Before you read on, I would like to make a couple of things clear (in the most non-disclaimer tone possible). What you’re about to read today is a collection of thoughts and feelings collated through the experiences of many lovely individuals who shared their stories with me – in hopes to help somebody else. I am not an expert.
If you’re familiar with my work on Instagram, then you might be aware of the fact that this is not the first time I am writing about mental health, well my reasons for that are because I strongly believe that the lack of attention towards mental health is a global issue that affects most nations – one that has not yet been properly addressed.
We are often under the misconception that mental health is linked to the ageing body and we class it as an issue that affects the elderly. Well, we couldn’t be more wrong. Although the figures cannot be measured exactly, mental health disorders as well as issues such as anxiety and depression have been known to affect children as young as five years old.
Don’t Suffer in Silence
People that are affected by mental health issues tend to suffer in silence, for many reasons. They fear that people would start to look at them differently, or that they would be treated differently, or they simply feel that nobody would be able to offer them the support they deserve without being judgemental.
The first step in helping yourself, is recognising that their is some sort of a problem. Often times, we’re in denial about our health – be it mental or physical, and we’re so caught up in our urban lifestyles that we lock any health concerns in to a tiny corner of our mind and some even throw away the key.
Either speak to somebody you can trust, yes you may not have much to say at all and you feel that you might sound ‘crazy’, but the matter can only escalate if you never let it off your mind. You don’t need ‘help’, if the four letter word scares you then don’t use it. What you do need, is to talk it out.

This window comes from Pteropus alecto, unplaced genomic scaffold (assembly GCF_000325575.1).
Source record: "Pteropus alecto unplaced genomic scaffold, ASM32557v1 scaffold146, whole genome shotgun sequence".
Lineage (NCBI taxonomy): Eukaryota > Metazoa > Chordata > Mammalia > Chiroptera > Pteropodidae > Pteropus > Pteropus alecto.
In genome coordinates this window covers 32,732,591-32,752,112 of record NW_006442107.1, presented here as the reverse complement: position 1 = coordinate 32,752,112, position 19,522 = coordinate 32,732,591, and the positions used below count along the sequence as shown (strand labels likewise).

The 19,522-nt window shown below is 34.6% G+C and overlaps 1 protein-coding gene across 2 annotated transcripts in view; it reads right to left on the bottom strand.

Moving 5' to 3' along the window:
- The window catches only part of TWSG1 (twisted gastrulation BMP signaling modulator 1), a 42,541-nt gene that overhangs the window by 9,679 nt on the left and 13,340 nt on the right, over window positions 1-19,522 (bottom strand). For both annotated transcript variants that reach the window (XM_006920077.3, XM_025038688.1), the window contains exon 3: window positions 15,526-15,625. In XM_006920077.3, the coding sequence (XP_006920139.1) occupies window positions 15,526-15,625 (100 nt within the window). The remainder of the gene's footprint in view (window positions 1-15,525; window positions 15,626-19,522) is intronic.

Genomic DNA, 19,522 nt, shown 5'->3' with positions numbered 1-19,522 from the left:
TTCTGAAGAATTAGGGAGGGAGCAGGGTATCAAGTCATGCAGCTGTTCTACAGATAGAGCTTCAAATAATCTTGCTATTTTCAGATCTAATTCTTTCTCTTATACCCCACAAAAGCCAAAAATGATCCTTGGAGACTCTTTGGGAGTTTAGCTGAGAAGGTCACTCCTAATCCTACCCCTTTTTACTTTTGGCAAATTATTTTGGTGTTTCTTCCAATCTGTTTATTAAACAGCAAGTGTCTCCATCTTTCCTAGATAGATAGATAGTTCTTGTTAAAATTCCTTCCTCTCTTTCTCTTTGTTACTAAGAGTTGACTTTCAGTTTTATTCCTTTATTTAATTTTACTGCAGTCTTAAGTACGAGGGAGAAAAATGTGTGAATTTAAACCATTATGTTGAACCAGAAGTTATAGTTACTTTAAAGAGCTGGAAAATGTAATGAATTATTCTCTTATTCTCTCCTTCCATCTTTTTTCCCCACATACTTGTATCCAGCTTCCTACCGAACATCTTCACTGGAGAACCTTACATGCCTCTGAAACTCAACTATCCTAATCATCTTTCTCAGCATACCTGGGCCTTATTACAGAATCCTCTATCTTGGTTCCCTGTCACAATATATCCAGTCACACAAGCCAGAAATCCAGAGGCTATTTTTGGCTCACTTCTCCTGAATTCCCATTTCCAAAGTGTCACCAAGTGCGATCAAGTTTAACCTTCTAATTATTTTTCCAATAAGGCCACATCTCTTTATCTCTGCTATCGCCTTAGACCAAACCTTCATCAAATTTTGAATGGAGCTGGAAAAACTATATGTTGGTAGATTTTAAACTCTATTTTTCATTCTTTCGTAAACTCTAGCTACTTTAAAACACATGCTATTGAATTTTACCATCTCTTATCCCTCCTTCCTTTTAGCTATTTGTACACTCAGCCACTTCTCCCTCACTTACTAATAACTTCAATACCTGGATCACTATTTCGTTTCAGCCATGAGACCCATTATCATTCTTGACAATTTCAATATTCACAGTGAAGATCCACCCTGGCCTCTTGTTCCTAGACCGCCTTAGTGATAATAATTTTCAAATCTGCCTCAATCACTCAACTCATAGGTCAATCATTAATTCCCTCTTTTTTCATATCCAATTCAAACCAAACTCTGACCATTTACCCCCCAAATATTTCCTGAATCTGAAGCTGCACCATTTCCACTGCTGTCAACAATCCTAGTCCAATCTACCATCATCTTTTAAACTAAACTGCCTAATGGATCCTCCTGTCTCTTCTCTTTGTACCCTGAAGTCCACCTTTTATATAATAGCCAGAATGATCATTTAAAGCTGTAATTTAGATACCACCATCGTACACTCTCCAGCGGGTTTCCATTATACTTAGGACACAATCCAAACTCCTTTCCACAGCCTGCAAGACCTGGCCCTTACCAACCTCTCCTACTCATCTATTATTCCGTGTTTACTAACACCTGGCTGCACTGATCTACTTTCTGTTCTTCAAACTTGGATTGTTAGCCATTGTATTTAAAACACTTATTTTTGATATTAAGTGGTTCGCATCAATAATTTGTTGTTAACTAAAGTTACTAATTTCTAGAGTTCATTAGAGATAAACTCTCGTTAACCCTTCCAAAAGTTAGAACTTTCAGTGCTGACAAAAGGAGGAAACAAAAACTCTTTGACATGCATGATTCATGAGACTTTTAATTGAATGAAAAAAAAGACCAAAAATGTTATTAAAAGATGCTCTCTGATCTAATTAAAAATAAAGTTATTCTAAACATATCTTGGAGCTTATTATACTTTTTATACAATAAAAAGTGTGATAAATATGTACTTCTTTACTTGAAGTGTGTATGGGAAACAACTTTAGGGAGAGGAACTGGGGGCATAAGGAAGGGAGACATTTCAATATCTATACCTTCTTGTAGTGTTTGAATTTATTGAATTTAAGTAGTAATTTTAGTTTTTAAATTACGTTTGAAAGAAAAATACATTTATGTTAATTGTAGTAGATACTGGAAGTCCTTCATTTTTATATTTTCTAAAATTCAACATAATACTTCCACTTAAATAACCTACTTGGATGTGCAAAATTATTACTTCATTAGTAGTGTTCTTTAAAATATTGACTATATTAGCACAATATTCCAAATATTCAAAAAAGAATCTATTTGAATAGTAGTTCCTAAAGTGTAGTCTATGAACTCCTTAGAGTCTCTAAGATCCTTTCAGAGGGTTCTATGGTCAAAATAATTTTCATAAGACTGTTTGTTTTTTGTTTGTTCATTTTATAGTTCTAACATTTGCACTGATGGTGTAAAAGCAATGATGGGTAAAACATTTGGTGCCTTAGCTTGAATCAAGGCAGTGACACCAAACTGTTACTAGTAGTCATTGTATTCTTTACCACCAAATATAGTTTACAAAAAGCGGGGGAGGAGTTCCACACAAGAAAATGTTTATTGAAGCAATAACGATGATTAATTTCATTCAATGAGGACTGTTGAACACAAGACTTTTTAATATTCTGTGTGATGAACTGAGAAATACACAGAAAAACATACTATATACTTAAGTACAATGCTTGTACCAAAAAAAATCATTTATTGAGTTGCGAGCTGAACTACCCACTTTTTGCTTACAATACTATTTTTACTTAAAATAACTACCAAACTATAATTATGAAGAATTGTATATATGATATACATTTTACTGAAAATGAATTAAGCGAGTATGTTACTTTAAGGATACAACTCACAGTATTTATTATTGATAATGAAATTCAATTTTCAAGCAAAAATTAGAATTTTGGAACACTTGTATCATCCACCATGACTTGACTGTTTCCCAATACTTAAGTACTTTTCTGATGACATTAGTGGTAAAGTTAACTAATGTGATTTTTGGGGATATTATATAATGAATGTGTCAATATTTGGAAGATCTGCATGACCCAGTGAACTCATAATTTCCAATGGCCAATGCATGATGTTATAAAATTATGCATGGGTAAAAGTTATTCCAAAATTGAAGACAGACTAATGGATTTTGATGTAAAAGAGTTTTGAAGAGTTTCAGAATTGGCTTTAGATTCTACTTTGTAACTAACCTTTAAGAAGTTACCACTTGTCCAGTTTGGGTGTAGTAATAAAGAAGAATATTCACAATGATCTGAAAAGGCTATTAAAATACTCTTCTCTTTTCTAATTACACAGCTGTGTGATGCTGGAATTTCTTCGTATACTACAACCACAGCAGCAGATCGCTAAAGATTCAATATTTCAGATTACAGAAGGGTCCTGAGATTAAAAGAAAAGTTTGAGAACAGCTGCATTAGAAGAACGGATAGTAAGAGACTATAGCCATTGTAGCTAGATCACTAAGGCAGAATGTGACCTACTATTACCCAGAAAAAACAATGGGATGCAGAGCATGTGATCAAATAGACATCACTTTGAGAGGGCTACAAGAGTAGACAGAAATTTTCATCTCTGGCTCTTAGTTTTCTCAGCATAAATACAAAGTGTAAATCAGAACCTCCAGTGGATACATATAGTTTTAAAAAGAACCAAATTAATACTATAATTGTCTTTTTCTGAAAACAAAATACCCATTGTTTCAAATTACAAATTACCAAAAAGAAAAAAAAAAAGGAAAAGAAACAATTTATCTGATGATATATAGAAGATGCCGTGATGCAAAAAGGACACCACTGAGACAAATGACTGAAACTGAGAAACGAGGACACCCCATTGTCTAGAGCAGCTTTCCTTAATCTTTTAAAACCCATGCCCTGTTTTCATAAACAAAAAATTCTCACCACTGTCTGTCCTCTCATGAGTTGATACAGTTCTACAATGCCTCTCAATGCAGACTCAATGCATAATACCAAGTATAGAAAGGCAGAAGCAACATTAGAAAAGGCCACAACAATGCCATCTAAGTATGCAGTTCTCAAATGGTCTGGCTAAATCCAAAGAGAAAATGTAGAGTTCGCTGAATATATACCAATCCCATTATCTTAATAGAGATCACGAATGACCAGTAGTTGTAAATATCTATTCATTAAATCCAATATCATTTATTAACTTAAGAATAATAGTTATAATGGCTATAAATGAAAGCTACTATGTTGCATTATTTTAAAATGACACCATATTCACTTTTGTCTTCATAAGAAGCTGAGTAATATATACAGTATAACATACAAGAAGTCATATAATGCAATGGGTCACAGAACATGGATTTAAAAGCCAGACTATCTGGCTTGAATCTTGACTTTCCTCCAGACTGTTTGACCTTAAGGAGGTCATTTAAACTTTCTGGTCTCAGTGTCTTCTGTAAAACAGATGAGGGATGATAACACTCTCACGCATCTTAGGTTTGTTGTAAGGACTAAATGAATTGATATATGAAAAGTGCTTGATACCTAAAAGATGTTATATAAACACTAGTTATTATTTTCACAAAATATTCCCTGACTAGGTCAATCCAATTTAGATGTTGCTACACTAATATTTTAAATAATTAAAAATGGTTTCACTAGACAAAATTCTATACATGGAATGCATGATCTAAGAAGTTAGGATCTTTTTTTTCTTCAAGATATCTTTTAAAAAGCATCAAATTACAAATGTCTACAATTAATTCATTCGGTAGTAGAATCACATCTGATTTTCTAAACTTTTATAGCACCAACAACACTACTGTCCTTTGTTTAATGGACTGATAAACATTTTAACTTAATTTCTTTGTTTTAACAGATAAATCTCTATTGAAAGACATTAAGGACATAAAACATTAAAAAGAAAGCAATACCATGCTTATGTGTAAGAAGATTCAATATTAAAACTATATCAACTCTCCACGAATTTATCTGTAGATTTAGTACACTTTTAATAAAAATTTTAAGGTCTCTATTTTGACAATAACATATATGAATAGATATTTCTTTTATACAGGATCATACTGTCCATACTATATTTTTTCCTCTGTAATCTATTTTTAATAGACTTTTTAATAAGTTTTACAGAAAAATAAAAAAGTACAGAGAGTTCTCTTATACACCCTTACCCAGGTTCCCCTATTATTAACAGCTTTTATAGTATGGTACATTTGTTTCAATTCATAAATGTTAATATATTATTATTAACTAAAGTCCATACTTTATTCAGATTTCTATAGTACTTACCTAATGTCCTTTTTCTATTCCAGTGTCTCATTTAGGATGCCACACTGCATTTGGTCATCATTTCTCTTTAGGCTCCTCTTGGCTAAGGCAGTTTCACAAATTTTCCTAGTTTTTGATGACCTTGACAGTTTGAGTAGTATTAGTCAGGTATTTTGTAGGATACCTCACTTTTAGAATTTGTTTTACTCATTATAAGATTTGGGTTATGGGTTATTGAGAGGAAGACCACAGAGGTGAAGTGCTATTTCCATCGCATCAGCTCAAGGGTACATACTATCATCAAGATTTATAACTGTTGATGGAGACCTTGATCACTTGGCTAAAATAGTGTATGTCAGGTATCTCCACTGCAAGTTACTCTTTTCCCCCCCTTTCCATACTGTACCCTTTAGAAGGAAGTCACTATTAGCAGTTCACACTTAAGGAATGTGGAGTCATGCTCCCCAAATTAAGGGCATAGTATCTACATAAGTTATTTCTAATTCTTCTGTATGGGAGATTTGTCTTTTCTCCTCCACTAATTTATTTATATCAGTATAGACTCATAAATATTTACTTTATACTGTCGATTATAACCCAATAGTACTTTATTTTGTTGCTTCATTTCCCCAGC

(tip: if you like to write, record your thoughts in a journal – scribble therapy can do wonders)
But…what is ‘it’?
There is a lot of controversy about what mental health is and the cause/symptoms of certain disorders. Some of the most common problems associated with mental health are; anxiety, depression and OCD.
OCD, which stands for obsessive compulsive disorder, is an anxiety disorder (which according to the oxford dictionary definition) is a disorder in which a person feels compelled to perform certain stereotyped actions repeatedly, to alleviate persistent fears or intrusive thoughts’. I don’t like to dwell on the intricate definitions of issues that can’t be identified or defined absolutely.
However, over the past few years, I have seen the term OCD being thrown around unconsciously and the disorder has been, what I like to call – glamourized. I myself, am not sure whether the humour that has been associated with the disorder is a good level of awareness, I often feel that the ‘jokey’ nature that has been created, takes away from the severity of the issue. Regardless of what you see OCD as, it is one of the most common disorders – 2.3% of the world’s population of adults aged 18-54 suffer from OCD.
“There will be days when getting up and going back to sleep will be all you do and the guilt of being usless will eat you alive – but don’t give up! You are important, your intentions are important”
Anxiety, is known to lead to people unable to coordinate simple day-to-day tasks, making ordinary decisions can seem daunting and cause distress.